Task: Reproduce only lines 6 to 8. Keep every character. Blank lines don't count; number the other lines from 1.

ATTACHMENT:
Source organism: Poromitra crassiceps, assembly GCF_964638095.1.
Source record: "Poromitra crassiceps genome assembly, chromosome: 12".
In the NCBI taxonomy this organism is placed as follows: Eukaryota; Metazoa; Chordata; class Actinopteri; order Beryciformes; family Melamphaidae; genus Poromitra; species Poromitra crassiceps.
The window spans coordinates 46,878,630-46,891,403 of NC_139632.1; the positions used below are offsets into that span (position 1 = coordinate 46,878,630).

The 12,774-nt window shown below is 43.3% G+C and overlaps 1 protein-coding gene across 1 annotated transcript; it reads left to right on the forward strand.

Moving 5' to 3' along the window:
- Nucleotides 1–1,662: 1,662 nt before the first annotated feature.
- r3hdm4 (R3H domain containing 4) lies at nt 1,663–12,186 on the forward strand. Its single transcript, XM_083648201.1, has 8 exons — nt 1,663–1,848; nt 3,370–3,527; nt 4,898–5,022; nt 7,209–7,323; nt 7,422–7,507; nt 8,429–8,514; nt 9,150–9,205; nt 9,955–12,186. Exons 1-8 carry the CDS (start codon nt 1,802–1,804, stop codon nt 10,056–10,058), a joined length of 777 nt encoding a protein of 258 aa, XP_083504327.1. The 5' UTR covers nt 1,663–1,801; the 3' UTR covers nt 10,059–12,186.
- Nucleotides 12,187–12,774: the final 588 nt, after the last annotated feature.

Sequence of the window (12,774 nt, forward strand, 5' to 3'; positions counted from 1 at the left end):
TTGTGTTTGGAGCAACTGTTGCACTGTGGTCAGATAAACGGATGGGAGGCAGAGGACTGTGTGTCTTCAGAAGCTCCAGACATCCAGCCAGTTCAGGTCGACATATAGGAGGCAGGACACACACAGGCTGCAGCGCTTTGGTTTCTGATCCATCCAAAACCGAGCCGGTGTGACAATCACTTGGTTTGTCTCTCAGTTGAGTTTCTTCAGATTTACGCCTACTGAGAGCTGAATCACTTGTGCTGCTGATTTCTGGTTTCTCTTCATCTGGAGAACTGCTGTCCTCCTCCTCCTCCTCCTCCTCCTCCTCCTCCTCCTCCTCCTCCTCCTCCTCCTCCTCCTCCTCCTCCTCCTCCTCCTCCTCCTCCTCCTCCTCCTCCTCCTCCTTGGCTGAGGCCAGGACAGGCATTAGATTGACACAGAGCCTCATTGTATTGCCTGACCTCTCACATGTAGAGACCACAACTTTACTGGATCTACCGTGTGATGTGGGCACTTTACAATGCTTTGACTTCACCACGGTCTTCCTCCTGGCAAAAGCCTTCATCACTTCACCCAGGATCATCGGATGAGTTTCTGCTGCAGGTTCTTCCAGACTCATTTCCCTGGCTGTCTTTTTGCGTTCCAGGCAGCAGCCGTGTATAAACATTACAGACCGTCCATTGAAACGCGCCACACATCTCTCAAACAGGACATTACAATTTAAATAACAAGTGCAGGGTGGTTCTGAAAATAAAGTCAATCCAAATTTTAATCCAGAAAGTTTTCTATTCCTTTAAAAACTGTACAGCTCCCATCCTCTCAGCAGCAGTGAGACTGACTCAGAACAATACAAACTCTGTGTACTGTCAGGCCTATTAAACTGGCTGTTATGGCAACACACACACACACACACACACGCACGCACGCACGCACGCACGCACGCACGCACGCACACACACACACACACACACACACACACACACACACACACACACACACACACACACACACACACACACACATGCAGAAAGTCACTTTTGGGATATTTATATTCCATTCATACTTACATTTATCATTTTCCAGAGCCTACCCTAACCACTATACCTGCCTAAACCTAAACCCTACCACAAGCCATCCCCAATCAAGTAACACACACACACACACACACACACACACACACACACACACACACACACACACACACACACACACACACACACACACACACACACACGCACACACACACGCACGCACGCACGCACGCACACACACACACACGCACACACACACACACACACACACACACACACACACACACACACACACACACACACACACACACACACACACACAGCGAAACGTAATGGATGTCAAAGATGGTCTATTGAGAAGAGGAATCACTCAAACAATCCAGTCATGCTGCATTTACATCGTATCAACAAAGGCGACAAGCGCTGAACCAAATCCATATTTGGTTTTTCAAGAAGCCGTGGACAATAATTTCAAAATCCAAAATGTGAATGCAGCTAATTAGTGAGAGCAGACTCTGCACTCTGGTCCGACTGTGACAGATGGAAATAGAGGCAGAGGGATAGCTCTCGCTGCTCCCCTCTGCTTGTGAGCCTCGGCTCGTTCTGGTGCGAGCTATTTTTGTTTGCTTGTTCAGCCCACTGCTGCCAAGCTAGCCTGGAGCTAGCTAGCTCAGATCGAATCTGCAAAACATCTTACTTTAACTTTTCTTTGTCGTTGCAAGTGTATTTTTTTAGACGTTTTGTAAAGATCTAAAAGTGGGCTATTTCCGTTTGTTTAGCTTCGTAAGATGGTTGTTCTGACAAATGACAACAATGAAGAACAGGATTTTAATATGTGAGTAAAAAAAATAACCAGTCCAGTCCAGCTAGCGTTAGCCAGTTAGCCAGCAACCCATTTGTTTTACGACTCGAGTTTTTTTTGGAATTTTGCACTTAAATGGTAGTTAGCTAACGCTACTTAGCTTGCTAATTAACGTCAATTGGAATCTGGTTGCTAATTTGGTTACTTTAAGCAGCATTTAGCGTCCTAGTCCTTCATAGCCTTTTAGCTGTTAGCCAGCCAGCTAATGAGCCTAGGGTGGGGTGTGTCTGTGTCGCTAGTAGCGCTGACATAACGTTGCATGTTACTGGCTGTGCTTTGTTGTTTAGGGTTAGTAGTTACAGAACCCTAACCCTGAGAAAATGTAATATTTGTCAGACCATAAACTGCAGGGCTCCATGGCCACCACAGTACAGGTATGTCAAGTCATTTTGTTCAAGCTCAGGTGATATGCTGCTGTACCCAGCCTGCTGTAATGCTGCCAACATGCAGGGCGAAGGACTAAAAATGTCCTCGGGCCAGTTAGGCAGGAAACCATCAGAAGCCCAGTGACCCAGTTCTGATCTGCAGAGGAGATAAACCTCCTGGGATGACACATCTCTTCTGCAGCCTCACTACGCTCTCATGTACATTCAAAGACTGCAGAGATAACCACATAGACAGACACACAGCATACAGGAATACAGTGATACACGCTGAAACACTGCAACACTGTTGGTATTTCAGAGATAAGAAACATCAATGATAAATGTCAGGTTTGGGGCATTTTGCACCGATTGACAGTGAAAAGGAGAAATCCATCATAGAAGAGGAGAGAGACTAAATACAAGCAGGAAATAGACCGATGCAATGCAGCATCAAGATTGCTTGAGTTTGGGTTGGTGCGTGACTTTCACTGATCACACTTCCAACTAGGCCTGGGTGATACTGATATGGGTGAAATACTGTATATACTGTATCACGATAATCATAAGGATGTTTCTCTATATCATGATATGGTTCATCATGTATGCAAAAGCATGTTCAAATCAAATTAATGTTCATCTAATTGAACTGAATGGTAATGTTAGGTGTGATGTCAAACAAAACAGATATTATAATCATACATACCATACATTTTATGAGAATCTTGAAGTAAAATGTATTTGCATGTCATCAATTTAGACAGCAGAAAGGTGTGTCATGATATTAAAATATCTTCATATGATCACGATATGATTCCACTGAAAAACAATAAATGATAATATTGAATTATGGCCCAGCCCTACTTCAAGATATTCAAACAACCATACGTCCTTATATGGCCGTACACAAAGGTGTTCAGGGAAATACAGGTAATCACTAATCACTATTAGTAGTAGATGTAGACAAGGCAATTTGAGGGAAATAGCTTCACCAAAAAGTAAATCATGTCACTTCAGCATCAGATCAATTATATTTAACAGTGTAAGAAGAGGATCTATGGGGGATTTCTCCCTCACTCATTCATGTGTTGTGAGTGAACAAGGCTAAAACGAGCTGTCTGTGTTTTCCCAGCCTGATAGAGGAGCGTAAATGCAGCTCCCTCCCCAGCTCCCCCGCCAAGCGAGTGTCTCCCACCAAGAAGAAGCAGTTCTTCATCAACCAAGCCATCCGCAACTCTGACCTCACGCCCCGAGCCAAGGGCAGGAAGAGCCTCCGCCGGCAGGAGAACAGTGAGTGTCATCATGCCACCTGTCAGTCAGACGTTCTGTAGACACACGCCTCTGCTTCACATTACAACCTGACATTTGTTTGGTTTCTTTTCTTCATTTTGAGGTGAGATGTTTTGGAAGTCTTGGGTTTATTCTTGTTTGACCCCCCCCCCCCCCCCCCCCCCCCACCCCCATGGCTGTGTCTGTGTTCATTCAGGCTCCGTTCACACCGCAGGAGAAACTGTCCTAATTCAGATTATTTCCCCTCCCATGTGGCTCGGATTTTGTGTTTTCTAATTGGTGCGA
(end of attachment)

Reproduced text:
Moving 5' to 3' along the window:
- Nucleotides 1–1,662: 1,662 nt before the first annotated feature.
- r3hdm4 (R3H domain containing 4) lies at nt 1,663–12,186 on the forward strand. Its single transcript, XM_083648201.1, has 8 exons — nt 1,663–1,848; nt 3,370–3,527; nt 4,898–5,022; nt 7,209–7,323; nt 7,422–7,507; nt 8,429–8,514; nt 9,150–9,205; nt 9,955–12,186. Exons 1-8 carry the CDS (start codon nt 1,802–1,804, stop codon nt 10,056–10,058), a joined length of 777 nt encoding a protein of 258 aa, XP_083504327.1. The 5' UTR covers nt 1,663–1,801; the 3' UTR covers nt 10,059–12,186.